As tax season begins in the nation, once again tax companies are again targeting low-income filers with the so-called “convenience” of refund anticipation loans (RALs). However, city officials say that before taking the loan that could cost you more in the long run, take a look at some other options.
Commercials and posters are in heavy rotation this time of year for RALs that are similar to payday loans offering money from a refund immediately. The amount is secured by your tax refund, but interest rates can go as high as 600 percent. Upon filing, customers are offered the option of receiving money right away, and then paying the money back when their actual refund comes in.
Coupled with fees that tax preparers already charge for services, the procedure can be very costly to a consumer. Last tax season, the city’s Department of Consumer Affairs (DCA) conducted a two-week-long enforcement sweep of income tax preparers throughout the city. DCA conducted close to 850 inspections citywide and issued violations to one in three income tax preparers for violations of consumer protection laws.
The department issued more than 1,000 violations to tax preparers who misrepresented their qualifications, violated consumer rights or illegally advertised refund anticipation loans (RALs) as “instant” or “rapid” refunds.
Commissioner Jonathan Mintz is encouraging New Yorkers to take advantage of the many options available for filing their taxes for free or very low cost.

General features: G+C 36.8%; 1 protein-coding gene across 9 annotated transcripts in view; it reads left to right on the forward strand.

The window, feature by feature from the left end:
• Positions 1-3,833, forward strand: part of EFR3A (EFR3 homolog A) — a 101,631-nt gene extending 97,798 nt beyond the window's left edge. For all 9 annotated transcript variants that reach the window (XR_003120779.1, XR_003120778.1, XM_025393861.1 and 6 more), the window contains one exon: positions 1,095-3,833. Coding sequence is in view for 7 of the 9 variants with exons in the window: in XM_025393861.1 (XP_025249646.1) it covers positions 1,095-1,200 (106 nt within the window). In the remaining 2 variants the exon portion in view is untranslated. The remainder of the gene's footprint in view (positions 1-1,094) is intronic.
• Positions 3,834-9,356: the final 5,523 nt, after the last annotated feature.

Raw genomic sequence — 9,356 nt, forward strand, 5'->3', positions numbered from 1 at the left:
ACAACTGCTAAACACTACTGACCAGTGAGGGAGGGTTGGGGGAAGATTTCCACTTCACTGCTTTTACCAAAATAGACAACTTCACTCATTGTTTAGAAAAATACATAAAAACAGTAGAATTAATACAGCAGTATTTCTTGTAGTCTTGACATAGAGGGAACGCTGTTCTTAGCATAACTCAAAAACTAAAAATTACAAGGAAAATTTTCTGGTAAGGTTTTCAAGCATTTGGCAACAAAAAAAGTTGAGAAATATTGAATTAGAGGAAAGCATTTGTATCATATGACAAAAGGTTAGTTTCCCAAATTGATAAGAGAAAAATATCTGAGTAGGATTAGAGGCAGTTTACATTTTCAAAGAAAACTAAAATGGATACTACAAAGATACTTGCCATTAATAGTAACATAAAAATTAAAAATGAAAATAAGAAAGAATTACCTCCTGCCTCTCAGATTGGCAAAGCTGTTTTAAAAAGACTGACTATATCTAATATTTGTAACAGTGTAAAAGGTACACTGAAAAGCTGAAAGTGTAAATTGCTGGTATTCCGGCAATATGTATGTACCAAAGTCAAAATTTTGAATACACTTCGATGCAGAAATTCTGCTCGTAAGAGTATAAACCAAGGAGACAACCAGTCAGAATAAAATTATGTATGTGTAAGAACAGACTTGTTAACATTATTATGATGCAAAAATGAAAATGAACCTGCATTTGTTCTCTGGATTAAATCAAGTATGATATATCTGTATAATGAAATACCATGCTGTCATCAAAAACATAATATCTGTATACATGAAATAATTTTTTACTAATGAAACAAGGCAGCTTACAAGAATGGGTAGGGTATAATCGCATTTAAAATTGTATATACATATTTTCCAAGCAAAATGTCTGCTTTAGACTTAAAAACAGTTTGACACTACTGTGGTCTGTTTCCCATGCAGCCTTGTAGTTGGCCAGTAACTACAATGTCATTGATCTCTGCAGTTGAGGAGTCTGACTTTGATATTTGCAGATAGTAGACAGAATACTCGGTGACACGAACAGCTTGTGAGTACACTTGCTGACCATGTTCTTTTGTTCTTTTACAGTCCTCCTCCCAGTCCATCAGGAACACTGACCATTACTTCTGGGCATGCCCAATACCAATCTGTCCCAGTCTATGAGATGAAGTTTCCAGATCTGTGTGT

“There are substantial tax refund dollars waiting for New Yorkers, who have, since 2002, claimed almost $20 billion in Earned Income Tax Credits alone,” Mintz said. “That’s why we’re making it as easy as possible for people to file their taxes and claim those refunds. And since the IRS issues these refunds in such a short amount of time, there’s no reason for such expensive, often deceptively sold loans getting in between you and every dollar of your refund.”
DCA inspected income tax preparers charged with violations in 2011 and 2010, as well as other preparers located in neighborhoods with large populations of immigrants and high usage of refund anticipation loans. DCA found that 65 percent of businesses that received a violation the year before were complying with the law.
In New York City, tax preparers must post their qualifications, fees and charges, and whether or not they will represent consumers at a government audit. Preparers must sign every tax return, and provide their customers with a copy of their tax return and a receipt for their services.
“This year, in addition to encouraging all New Yorkers to claim their refunds by filing their taxes for free or low cost, we want to make sure that we also address the needs of those affected by Superstorm Sandy,” Mintz said. “We are grateful to H&R Block for agreeing to let all residents in affected areas file the casualty loss form for free at any of their sites around the city.”
The city offers three ways to file taxes. First, New Yorkers with children who earn less than $50,000 or those without children who earn $18,000 can visit one of 91 VITA sites in the five boroughs where a certified volunteer will prepare their taxes for free.
Second, tax filers earning less than $57,000 can also file their taxes online for free through the city’s free tax-prep website at nyc.gov. The city partners with Intuit Inc.’s Turbo Tax Freedom Edition and myfreetaxes.com, powered by H&R Block.
Lastly, those who earn less than $41,000 with children or $18,000 if they don’t have children can also have their tax returns prepared at one of 51 participating H&R Block locations for just $49 with the city-sponsored coupon, which can be downloaded from nyc.gov.
All New Yorkers who live in ZIP codes affected by Hurricane Sandy are eligible to file the casualty loss form for free at any H&R Block regardless of income.